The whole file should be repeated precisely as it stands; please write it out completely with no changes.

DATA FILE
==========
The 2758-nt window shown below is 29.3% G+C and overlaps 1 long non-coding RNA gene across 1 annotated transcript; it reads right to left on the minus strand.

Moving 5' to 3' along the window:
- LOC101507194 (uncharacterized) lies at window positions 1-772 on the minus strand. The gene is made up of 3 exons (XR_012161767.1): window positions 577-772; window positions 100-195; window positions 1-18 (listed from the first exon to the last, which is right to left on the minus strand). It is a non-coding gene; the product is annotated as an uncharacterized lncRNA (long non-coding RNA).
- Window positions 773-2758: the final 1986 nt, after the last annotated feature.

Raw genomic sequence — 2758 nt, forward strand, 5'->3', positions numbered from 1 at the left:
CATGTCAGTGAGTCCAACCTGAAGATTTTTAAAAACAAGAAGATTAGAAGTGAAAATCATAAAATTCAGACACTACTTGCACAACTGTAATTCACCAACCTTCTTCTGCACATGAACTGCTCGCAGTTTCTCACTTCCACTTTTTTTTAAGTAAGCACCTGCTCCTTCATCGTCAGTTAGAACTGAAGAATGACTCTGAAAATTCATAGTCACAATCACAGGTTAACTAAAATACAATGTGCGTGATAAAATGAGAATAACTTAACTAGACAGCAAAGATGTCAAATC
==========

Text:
The 2758-nt window shown below is 29.3% G+C and overlaps 1 long non-coding RNA gene across 1 annotated transcript; it reads right to left on the minus strand.

Moving 5' to 3' along the window:
- LOC101507194 (uncharacterized) lies at window positions 1-772 on the minus strand. The gene is made up of 3 exons (XR_012161767.1): window positions 577-772; window positions 100-195; window positions 1-18 (listed from the first exon to the last, which is right to left on the minus strand). It is a non-coding gene; the product is annotated as an uncharacterized lncRNA (long non-coding RNA).
- Window positions 773-2758: the final 1986 nt, after the last annotated feature.

Raw genomic sequence — 2758 nt, forward strand, 5'->3', positions numbered from 1 at the left:
CATGTCAGTGAGTCCAACCTGAAGATTTTTAAAAACAAGAAGATTAGAAGTGAAAATCATAAAATTCAGACACTACTTGCACAACTGTAATTCACCAACCTTCTTCTGCACATGAACTGCTCGCAGTTTCTCACTTCCACTTTTTTTTAAGTAAGCACCTGCTCCTTCATCGTCAGTTAGAACTGAAGAATGACTCTGAAAATTCATAGTCACAATCACAGGTTAACTAAAATACAATGTGCGTGATAAAATGAGAATAACTTAACTAGACAGCAAAGATGTCAAATC